Porth Chapel beach is idyllically set below tall granite cliffs, with sands of broken shells dipping to the sea – it’s just a short walk from St Levan, tucked between Porthcurno and Porthgwarra and quite near to Land’s End. It is just a perfect spot for an afternoon away form the tourist’s hot spots of Cornwall for a few hours of peace and near solitude.
With soft summer days still before us this September, we still have time to discover some of the secret less know spot of Cornwall and this week we visited Port Chapel beach.
Finding Porth Chapel Beach TR19 6JT
We took the main A30 to Land’ End before turning off on to the B3283 to wind our way back along the narrow country lane towards the sea. The road was surprisingly busy even in September and we sat for a while in a traffic jam, as some drivers misjudged the negotiations for passing places and an Italian coach driver held his head in his hands on the hairpin bends. But nothing could dampen our spirits with a picnic packed and beach towels at the ready, we soon moved on again in one of those little convoys that form in Cornwall sometimes and very soon some of the queue turned left towards Logan Rock – I wonder if a Sunday roast lunch was calling them down to the pub there?
We continued though in the convoy of cars and watched a second batch turn off at Porthcurno for the beautiful beach and theatre there. Our destination was up the hill though, again a step winding climb with a spectacular glimpse of Porthcurno beach to the left, before eventually taking the sharp right turn into the car park beside the beautifully tended St Levan church.
Lucy Land Rover was in the lap of luxury in the immaculately mown meadow, for the afternoon in the spacious parking for a very reasonable £2, while we walked down passed the churchyard and across the road to walk to the beach.
The walk to the beach was an unexpected extra pleasure, taking us across a well trodden Granite Bridge and on through the trees until we felt the wind tug and buffet us as we emerged from the sheltered path on to the cliff top. Here we took a little detour over a modern bridge, to avoid an eroded area.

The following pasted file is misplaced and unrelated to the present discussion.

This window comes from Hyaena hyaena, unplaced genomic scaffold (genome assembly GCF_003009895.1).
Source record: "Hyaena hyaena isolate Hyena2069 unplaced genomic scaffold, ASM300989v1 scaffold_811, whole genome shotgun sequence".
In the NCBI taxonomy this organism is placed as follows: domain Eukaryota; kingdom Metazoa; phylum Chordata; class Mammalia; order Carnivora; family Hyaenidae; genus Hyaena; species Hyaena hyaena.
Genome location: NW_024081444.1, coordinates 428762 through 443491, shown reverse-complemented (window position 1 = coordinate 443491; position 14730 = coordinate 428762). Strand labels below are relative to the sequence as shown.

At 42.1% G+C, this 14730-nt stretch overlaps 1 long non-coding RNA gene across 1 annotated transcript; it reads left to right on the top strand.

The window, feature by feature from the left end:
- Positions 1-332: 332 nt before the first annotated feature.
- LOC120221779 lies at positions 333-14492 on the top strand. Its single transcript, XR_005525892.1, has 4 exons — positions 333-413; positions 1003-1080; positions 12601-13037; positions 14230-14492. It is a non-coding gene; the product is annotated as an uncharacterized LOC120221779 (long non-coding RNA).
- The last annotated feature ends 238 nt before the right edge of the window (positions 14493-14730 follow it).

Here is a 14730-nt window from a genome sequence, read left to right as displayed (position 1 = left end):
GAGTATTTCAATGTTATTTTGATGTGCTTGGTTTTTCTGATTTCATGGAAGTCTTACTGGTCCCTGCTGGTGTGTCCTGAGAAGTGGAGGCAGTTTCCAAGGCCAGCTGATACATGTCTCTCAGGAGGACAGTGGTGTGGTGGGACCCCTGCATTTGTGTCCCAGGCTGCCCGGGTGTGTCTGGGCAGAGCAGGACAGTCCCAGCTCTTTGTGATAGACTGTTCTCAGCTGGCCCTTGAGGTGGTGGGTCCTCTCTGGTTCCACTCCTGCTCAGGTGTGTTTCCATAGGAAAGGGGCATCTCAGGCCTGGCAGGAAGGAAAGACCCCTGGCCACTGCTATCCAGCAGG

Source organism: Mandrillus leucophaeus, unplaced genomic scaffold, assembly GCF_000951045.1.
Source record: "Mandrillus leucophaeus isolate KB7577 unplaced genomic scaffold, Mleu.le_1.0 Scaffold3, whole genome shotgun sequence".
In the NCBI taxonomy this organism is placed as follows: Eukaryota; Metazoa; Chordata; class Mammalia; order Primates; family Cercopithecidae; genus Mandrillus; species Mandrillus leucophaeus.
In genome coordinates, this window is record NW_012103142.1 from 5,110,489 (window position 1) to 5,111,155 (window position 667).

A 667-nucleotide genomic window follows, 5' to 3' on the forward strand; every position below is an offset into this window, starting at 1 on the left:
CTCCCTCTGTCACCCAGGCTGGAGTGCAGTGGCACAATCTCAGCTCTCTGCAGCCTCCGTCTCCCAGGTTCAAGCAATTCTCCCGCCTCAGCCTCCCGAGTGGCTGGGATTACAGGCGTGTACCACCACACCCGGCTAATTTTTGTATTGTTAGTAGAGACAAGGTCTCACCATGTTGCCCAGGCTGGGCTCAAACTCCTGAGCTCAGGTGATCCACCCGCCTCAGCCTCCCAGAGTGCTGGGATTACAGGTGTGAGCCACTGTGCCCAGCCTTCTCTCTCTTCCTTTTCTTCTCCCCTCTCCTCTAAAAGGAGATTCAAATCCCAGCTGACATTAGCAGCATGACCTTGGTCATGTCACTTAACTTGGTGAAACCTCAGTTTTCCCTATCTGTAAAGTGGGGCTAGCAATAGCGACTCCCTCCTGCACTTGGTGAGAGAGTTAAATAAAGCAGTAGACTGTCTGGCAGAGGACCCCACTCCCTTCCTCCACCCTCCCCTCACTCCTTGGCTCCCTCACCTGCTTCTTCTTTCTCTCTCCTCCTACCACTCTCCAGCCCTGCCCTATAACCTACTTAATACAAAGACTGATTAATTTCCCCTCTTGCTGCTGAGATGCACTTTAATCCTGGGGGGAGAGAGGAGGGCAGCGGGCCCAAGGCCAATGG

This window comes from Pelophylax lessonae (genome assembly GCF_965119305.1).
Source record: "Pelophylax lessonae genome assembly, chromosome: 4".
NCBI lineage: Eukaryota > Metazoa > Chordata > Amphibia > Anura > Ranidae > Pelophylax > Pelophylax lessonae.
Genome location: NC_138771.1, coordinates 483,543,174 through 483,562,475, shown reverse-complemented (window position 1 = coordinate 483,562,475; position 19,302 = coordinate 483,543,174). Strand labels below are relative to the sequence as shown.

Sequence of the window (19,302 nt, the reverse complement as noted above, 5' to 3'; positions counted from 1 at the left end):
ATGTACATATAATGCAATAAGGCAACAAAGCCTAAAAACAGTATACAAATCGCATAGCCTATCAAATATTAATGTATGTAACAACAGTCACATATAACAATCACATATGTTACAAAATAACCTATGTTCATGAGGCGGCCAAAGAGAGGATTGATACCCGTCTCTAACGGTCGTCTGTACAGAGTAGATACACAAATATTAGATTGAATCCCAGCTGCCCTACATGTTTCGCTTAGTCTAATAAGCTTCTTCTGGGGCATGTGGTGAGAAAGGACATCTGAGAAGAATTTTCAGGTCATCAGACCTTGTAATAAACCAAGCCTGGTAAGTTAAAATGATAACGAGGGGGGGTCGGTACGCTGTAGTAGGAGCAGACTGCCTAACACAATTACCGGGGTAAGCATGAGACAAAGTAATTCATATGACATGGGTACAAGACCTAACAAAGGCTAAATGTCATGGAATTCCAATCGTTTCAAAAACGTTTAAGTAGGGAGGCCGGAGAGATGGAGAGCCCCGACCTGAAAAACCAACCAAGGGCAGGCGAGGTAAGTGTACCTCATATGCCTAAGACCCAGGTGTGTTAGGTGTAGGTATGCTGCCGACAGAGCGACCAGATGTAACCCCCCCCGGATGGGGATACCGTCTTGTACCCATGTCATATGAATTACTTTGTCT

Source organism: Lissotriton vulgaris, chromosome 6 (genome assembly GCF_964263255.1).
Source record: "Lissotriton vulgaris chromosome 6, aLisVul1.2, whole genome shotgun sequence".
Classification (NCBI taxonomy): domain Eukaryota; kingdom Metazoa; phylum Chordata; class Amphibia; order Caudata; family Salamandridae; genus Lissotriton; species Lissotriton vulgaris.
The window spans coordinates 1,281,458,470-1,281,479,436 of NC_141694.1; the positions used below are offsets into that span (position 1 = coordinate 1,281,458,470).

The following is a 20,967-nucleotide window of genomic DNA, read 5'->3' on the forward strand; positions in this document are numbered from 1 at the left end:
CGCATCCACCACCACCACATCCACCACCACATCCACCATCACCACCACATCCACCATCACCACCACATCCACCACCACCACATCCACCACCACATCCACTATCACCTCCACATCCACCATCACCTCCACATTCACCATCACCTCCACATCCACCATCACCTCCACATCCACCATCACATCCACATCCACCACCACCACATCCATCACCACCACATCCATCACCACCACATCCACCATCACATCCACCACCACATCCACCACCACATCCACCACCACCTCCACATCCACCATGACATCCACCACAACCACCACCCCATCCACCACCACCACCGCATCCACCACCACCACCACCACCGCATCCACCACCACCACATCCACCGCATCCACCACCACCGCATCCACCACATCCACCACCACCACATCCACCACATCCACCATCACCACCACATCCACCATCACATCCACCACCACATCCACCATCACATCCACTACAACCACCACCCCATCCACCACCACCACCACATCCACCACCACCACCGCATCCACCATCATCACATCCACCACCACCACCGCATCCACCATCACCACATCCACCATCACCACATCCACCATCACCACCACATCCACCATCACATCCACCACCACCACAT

Porth Chapel Beach
The first sight of the beach came as sudden glimpse framed by a fissure in the cliff and it was quite breathtaking. The golden sand and pounding turquoise waves rolling in to the shore, so far below us, was just lovely and full of promise for the afternoon ahead. I had to concentrate then and tucked the camera away on the steep path down and soon regretted my slippery plimsolls for the last rock climb down to the sands – oh but it was so worth it!
Harmony of sea and sands
We sat for the afternoon, enveloped in the late summer sunshine, mesmerised by the surging waves, with the Sunday papers forgotten and discarded beside us. There was a sure harmony of sea and sands as each approaching wave reigned for moment of beautiful translucence as it arrived with a hypnotic, relentless rhythm, before subsiding to melt into the undulating sands. Each wave brought opaque drifts of vapour that carried the taste of the salt across the beach to us in pin prick droplets on our skin and out to sea the sea birds dived as sure as fast as jets in sure practised precision into the foam.
Couples would occasionally clamber down and mostly stood quietly in awe of this haven but more passed on the coastal footpath above us bringing dogs who would bustle over to investigate our towels for tasty titbits.
I’m told it is possible to swim but not that day I think and then only for sure strong swimmers!
We Finally packed our things to leave and passed an excited spaniel digging furiously in the sands and his owner said “He could dig all day!” before we climbed back up the rocks to the path and as I glanced back the dog was still digging. Time for somebody else’s turn to enjoy the beach!
A short brush with history
Porth Chapel takes it name from what is thought to be the earliest chapel in Cornwall, founded near to the beach by St Selevan and it probably dates from the eighth century. The chapel lays just below the holy or sacred well reached by steps -excavated in the 1930’s, some of which have been incorporated into the cliff path. The well is still even now, sometimes used for baptisms. Water from the well is said to cure Eye diseases and toothache with the greatest benefit coming from sleeping there overnight!
Well not quite at the beach but our German guests enjoyed visiting a house in St levan for a Cream Tea. appropriately named “Porth Chapel cream teas” Other than that, the nearest facilities are at Porthcurno and The Minack Theatre.